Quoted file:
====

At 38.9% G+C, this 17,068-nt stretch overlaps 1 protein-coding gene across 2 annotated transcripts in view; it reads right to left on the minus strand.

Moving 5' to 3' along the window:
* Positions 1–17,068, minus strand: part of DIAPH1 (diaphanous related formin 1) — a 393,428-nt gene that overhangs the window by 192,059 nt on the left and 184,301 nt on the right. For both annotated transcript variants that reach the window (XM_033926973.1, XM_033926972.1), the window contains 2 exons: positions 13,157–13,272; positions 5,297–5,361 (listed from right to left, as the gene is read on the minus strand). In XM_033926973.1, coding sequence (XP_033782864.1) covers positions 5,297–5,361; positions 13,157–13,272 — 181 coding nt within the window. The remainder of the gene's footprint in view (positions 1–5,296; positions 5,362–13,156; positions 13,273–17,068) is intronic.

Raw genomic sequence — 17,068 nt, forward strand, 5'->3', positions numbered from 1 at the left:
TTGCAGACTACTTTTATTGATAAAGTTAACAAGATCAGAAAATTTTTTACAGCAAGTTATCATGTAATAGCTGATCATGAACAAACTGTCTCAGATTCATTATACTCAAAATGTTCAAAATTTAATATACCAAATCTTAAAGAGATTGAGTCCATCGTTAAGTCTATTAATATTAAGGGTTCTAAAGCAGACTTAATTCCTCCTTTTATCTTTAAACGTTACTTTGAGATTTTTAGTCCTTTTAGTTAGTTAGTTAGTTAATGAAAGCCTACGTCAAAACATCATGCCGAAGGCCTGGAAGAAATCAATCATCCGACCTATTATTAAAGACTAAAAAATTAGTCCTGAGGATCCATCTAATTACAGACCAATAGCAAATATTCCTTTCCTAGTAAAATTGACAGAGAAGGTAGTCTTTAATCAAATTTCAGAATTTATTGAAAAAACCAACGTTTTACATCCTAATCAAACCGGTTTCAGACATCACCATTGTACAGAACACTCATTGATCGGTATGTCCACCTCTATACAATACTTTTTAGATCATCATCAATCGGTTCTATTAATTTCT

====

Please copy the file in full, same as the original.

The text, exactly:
At 38.9% G+C, this 17,068-nt stretch overlaps 1 protein-coding gene across 2 annotated transcripts in view; it reads right to left on the minus strand.

Moving 5' to 3' along the window:
* Positions 1–17,068, minus strand: part of DIAPH1 (diaphanous related formin 1) — a 393,428-nt gene that overhangs the window by 192,059 nt on the left and 184,301 nt on the right. For both annotated transcript variants that reach the window (XM_033926973.1, XM_033926972.1), the window contains 2 exons: positions 13,157–13,272; positions 5,297–5,361 (listed from right to left, as the gene is read on the minus strand). In XM_033926973.1, coding sequence (XP_033782864.1) covers positions 5,297–5,361; positions 13,157–13,272 — 181 coding nt within the window. The remainder of the gene's footprint in view (positions 1–5,296; positions 5,362–13,156; positions 13,273–17,068) is intronic.

Raw genomic sequence — 17,068 nt, forward strand, 5'->3', positions numbered from 1 at the left:
TTGCAGACTACTTTTATTGATAAAGTTAACAAGATCAGAAAATTTTTTACAGCAAGTTATCATGTAATAGCTGATCATGAACAAACTGTCTCAGATTCATTATACTCAAAATGTTCAAAATTTAATATACCAAATCTTAAAGAGATTGAGTCCATCGTTAAGTCTATTAATATTAAGGGTTCTAAAGCAGACTTAATTCCTCCTTTTATCTTTAAACGTTACTTTGAGATTTTTAGTCCTTTTAGTTAGTTAGTTAGTTAATGAAAGCCTACGTCAAAACATCATGCCGAAGGCCTGGAAGAAATCAATCATCCGACCTATTATTAAAGACTAAAAAATTAGTCCTGAGGATCCATCTAATTACAGACCAATAGCAAATATTCCTTTCCTAGTAAAATTGACAGAGAAGGTAGTCTTTAATCAAATTTCAGAATTTATTGAAAAAACCAACGTTTTACATCCTAATCAAACCGGTTTCAGACATCACCATTGTACAGAACACTCATTGATCGGTATGTCCACCTCTATACAATACTTTTTAGATCATCATCAATCGGTTCTATTAATTTCT